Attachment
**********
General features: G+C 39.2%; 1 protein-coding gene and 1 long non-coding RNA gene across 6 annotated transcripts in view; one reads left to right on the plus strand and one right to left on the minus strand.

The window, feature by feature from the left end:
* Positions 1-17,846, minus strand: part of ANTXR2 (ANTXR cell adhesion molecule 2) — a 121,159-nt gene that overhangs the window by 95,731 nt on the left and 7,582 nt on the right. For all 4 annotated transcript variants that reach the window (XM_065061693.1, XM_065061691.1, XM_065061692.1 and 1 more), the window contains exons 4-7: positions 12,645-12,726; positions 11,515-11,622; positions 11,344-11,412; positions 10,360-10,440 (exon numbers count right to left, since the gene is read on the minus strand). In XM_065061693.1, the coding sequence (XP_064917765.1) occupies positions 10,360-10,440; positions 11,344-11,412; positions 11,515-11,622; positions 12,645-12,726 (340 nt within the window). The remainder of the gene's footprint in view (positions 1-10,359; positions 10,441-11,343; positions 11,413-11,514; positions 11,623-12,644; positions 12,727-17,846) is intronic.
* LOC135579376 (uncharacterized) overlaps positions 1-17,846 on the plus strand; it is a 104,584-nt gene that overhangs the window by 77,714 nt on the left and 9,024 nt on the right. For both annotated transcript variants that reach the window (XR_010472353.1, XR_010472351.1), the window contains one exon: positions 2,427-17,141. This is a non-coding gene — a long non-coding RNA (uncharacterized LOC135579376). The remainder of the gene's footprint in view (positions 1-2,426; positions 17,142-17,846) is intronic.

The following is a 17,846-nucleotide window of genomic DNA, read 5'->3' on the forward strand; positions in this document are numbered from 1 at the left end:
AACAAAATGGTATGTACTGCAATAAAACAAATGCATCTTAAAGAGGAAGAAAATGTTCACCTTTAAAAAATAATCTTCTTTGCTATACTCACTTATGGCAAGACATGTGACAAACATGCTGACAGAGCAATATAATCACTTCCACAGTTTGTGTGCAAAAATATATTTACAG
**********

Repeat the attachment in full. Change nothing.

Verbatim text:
General features: G+C 39.2%; 1 protein-coding gene and 1 long non-coding RNA gene across 6 annotated transcripts in view; one reads left to right on the plus strand and one right to left on the minus strand.

The window, feature by feature from the left end:
* Positions 1-17,846, minus strand: part of ANTXR2 (ANTXR cell adhesion molecule 2) — a 121,159-nt gene that overhangs the window by 95,731 nt on the left and 7,582 nt on the right. For all 4 annotated transcript variants that reach the window (XM_065061693.1, XM_065061691.1, XM_065061692.1 and 1 more), the window contains exons 4-7: positions 12,645-12,726; positions 11,515-11,622; positions 11,344-11,412; positions 10,360-10,440 (exon numbers count right to left, since the gene is read on the minus strand). In XM_065061693.1, the coding sequence (XP_064917765.1) occupies positions 10,360-10,440; positions 11,344-11,412; positions 11,515-11,622; positions 12,645-12,726 (340 nt within the window). The remainder of the gene's footprint in view (positions 1-10,359; positions 10,441-11,343; positions 11,413-11,514; positions 11,623-12,644; positions 12,727-17,846) is intronic.
* LOC135579376 (uncharacterized) overlaps positions 1-17,846 on the plus strand; it is a 104,584-nt gene that overhangs the window by 77,714 nt on the left and 9,024 nt on the right. For both annotated transcript variants that reach the window (XR_010472353.1, XR_010472351.1), the window contains one exon: positions 2,427-17,141. This is a non-coding gene — a long non-coding RNA (uncharacterized LOC135579376). The remainder of the gene's footprint in view (positions 1-2,426; positions 17,142-17,846) is intronic.

The following is a 17,846-nucleotide window of genomic DNA, read 5'->3' on the forward strand; positions in this document are numbered from 1 at the left end:
AACAAAATGGTATGTACTGCAATAAAACAAATGCATCTTAAAGAGGAAGAAAATGTTCACCTTTAAAAAATAATCTTCTTTGCTATACTCACTTATGGCAAGACATGTGACAAACATGCTGACAGAGCAATATAATCACTTCCACAGTTTGTGTGCAAAAATATATTTACAG